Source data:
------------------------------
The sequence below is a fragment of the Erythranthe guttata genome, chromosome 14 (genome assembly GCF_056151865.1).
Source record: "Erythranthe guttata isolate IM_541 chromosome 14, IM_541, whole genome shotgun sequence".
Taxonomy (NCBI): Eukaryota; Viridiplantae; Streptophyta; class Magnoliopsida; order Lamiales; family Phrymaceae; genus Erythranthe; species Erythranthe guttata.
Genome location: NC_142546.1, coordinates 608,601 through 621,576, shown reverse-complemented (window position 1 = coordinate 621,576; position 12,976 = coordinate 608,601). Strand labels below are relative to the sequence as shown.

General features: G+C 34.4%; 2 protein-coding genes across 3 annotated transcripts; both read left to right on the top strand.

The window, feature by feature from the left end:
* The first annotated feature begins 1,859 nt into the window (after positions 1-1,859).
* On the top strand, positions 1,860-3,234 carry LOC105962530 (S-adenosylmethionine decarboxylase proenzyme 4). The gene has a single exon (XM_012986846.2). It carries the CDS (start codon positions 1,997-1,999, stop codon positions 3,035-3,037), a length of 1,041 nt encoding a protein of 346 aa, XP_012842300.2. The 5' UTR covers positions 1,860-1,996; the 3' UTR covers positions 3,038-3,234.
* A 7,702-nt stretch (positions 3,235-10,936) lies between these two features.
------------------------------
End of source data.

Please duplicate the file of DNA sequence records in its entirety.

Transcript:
The sequence below is a fragment of the Erythranthe guttata genome, chromosome 14 (genome assembly GCF_056151865.1).
Source record: "Erythranthe guttata isolate IM_541 chromosome 14, IM_541, whole genome shotgun sequence".
Taxonomy (NCBI): Eukaryota; Viridiplantae; Streptophyta; class Magnoliopsida; order Lamiales; family Phrymaceae; genus Erythranthe; species Erythranthe guttata.
Genome location: NC_142546.1, coordinates 608,601 through 621,576, shown reverse-complemented (window position 1 = coordinate 621,576; position 12,976 = coordinate 608,601). Strand labels below are relative to the sequence as shown.

General features: G+C 34.4%; 2 protein-coding genes across 3 annotated transcripts; both read left to right on the top strand.

The window, feature by feature from the left end:
* The first annotated feature begins 1,859 nt into the window (after positions 1-1,859).
* On the top strand, positions 1,860-3,234 carry LOC105962530 (S-adenosylmethionine decarboxylase proenzyme 4). The gene has a single exon (XM_012986846.2). It carries the CDS (start codon positions 1,997-1,999, stop codon positions 3,035-3,037), a length of 1,041 nt encoding a protein of 346 aa, XP_012842300.2. The 5' UTR covers positions 1,860-1,996; the 3' UTR covers positions 3,038-3,234.
* A 7,702-nt stretch (positions 3,235-10,936) lies between these two features.